The Emergence of the French Public Intellectual


Conner, Tom, Ph.D.


Tom Conner is Professor of Modern Language and Literatures at St. Norbert College, in De Pere, Wisconsin. He received his Ph.D. at Yale University and also studied at the Université Paul Valéry in Montpellier, and at the Sorbonne and École Normale Supérieure in Paris. He has taught French at St. Norbert College for the past 5 years, as well as at Miami University of Ohio, Yale, Nihon University in Japan, the University of the Philippines-Diliman, and at the Johns Hopkins University Center for International studies at Nanjing University, in China. He has published five previous books, including The Dreyfus Affair and the Emergence of the French Intellectual, 1898-1914. He and his wife Ikuko live in Green Bay, Wisconsin and Tokyo.

The Emergence of the French Public Intellectual provides a working definition of “public intellectuals” in order to clarify who they are and what they do. It then follows their varied itineraries from the Middle Ages through the Renaissance and the Enlightenment to the nineteenth century. Public intellectuals became a fixture in French society during the Dreyfus Affair but have a long history in France, as the contributions of Christine de Pizan, Voltaire, and Victor Hugo, among many others, illustrate. The French novelist Émile Zola launched the Dreyfus Affair when he published “J’Accuse,” an open letter to French President Félix Faure denouncing a conspiracy by the government and army against Captain Alfred Dreyfus, who was Jewish and had been wrongly convicted of treason three years earlier. The consequent emergence of a publicly-engaged intellectual created a new, modern space in intellectual life as France and the world confronted the challenges of the twentieth century.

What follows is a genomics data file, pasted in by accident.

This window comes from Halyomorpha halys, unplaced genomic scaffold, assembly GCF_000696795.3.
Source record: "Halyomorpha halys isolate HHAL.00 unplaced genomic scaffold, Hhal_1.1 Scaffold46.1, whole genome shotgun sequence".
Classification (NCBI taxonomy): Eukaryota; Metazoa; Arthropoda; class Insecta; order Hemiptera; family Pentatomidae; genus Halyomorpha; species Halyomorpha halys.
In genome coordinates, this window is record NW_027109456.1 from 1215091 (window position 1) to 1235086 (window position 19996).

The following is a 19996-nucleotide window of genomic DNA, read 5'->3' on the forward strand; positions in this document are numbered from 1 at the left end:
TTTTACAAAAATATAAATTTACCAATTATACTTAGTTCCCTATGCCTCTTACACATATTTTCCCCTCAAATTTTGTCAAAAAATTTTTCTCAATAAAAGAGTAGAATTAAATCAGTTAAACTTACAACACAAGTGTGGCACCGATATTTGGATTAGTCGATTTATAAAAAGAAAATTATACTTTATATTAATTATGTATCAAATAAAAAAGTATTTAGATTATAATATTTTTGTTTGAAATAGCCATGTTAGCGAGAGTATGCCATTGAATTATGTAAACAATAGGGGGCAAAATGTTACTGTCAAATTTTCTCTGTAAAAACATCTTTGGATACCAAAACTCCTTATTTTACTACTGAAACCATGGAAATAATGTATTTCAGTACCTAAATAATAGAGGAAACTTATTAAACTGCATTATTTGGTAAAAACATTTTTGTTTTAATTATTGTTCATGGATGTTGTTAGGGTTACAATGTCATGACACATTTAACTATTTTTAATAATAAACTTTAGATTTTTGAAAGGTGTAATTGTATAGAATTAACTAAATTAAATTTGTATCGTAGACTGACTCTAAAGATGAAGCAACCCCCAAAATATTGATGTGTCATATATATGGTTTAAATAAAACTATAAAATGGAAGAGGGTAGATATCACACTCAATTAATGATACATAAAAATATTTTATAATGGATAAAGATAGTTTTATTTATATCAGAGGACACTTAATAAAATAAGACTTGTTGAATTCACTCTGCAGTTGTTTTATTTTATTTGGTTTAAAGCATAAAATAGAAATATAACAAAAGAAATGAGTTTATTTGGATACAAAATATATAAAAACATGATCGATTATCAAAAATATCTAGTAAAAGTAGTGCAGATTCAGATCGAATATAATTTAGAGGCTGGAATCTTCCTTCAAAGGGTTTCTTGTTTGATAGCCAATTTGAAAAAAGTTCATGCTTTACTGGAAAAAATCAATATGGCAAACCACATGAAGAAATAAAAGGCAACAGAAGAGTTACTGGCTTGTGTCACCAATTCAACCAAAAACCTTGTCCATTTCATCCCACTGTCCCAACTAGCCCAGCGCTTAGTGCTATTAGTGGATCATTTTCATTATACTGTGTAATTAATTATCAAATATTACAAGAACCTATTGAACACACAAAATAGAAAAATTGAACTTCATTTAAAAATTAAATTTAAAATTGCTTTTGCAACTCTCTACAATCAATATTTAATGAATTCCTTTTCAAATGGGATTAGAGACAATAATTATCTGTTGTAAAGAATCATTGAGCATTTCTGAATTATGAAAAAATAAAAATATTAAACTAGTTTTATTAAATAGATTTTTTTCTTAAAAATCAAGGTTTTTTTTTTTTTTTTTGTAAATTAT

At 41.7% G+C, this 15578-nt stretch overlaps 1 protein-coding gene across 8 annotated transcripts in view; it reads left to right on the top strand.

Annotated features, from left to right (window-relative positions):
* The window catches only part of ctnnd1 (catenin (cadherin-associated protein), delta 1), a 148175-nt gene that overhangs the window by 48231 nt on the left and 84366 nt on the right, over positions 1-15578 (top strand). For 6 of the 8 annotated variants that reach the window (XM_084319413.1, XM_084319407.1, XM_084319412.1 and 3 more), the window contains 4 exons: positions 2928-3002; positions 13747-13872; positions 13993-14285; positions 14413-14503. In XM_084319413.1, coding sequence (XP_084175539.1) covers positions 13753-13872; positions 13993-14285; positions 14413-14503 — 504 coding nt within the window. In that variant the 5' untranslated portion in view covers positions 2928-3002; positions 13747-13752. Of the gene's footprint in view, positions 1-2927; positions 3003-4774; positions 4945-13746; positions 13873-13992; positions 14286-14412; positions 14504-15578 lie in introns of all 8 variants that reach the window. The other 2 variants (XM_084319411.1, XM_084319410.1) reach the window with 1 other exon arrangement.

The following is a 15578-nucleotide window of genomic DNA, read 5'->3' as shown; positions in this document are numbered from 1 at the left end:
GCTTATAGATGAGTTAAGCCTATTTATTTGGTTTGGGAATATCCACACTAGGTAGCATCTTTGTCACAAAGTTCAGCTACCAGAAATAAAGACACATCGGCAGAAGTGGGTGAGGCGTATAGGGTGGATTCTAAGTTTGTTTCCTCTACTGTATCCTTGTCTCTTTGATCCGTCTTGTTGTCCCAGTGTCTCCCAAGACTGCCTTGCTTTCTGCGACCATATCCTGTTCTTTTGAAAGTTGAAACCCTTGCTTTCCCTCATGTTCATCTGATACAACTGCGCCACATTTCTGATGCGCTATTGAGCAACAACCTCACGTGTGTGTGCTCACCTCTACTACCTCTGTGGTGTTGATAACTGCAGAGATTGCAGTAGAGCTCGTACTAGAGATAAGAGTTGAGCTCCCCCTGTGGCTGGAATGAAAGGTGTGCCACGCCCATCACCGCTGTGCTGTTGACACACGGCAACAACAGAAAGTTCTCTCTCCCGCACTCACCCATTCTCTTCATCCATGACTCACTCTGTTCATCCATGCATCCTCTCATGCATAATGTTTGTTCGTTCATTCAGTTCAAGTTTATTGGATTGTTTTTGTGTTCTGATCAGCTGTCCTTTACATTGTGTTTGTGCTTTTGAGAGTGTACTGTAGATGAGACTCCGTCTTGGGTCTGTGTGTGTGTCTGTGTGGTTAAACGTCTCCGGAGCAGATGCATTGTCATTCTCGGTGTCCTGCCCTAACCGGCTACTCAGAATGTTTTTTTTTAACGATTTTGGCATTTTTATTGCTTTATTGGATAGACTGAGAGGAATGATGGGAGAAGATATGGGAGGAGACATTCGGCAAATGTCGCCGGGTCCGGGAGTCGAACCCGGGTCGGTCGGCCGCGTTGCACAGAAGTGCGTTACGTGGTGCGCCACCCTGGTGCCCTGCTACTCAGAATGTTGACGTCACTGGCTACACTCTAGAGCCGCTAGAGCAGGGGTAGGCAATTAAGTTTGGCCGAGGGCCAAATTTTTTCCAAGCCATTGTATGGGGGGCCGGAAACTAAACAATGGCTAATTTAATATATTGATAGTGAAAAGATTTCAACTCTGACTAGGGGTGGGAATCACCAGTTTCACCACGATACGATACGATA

History, Philosophy, Social Science, Sociology, France, European History, Intellectual History, Public Intellectuals, Zola, Dreyfus Affair
Release Date: 
July 1, 2022
9781680536843 Hardcover
Trim Size: 

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